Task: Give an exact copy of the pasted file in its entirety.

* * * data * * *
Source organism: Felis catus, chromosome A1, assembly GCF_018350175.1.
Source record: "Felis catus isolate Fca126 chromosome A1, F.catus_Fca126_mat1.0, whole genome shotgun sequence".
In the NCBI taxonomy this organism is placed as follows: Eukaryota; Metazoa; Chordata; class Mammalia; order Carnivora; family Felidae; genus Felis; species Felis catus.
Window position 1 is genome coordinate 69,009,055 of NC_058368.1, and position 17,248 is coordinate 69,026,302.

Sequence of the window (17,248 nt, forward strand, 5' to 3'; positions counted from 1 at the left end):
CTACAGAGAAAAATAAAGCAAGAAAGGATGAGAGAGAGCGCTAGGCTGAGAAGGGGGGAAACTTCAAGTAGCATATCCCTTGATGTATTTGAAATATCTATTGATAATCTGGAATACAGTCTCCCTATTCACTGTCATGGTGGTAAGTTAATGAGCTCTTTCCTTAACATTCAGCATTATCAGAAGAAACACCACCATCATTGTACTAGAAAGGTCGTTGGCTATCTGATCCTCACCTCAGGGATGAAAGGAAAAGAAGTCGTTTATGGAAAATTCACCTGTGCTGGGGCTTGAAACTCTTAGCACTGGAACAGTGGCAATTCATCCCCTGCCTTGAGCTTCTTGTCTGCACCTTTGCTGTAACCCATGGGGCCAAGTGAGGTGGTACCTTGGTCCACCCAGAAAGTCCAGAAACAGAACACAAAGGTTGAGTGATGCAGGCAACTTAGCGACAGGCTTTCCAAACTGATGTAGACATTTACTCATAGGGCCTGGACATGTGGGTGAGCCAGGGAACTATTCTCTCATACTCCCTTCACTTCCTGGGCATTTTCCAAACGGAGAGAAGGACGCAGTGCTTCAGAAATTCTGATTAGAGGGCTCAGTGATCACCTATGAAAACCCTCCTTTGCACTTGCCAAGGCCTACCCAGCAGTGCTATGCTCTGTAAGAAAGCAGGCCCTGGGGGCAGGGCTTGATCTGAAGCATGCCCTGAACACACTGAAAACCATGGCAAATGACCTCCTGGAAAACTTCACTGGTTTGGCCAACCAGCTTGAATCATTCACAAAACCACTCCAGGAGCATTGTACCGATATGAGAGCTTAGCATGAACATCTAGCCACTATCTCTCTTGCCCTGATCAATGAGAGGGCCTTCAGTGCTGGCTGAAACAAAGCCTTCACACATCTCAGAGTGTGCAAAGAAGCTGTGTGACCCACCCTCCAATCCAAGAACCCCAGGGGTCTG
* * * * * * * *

Source organism: Felis catus, chromosome A1, assembly GCF_018350175.1.
Source record: "Felis catus isolate Fca126 chromosome A1, F.catus_Fca126_mat1.0, whole genome shotgun sequence".
In the NCBI taxonomy this organism is placed as follows: Eukaryota; Metazoa; Chordata; class Mammalia; order Carnivora; family Felidae; genus Felis; species Felis catus.
Window position 1 is genome coordinate 69,009,055 of NC_058368.1, and position 17,248 is coordinate 69,026,302.

Sequence of the window (17,248 nt, forward strand, 5' to 3'; positions counted from 1 at the left end):
CTACAGAGAAAAATAAAGCAAGAAAGGATGAGAGAGAGCGCTAGGCTGAGAAGGGGGGAAACTTCAAGTAGCATATCCCTTGATGTATTTGAAATATCTATTGATAATCTGGAATACAGTCTCCCTATTCACTGTCATGGTGGTAAGTTAATGAGCTCTTTCCTTAACATTCAGCATTATCAGAAGAAACACCACCATCATTGTACTAGAAAGGTCGTTGGCTATCTGATCCTCACCTCAGGGATGAAAGGAAAAGAAGTCGTTTATGGAAAATTCACCTGTGCTGGGGCTTGAAACTCTTAGCACTGGAACAGTGGCAATTCATCCCCTGCCTTGAGCTTCTTGTCTGCACCTTTGCTGTAACCCATGGGGCCAAGTGAGGTGGTACCTTGGTCCACCCAGAAAGTCCAGAAACAGAACACAAAGGTTGAGTGATGCAGGCAACTTAGCGACAGGCTTTCCAAACTGATGTAGACATTTACTCATAGGGCCTGGACATGTGGGTGAGCCAGGGAACTATTCTCTCATACTCCCTTCACTTCCTGGGCATTTTCCAAACGGAGAGAAGGACGCAGTGCTTCAGAAATTCTGATTAGAGGGCTCAGTGATCACCTATGAAAACCCTCCTTTGCACTTGCCAAGGCCTACCCAGCAGTGCTATGCTCTGTAAGAAAGCAGGCCCTGGGGGCAGGGCTTGATCTGAAGCATGCCCTGAACACACTGAAAACCATGGCAAATGACCTCCTGGAAAACTTCACTGGTTTGGCCAACCAGCTTGAATCATTCACAAAACCACTCCAGGAGCATTGTACCGATATGAGAGCTTAGCATGAACATCTAGCCACTATCTCTCTTGCCCTGATCAATGAGAGGGCCTTCAGTGCTGGCTGAAACAAAGCCTTCACACATCTCAGAGTGTGCAAAGAAGCTGTGTGACCCACCCTCCAATCCAAGAACCCCAGGGGTCTG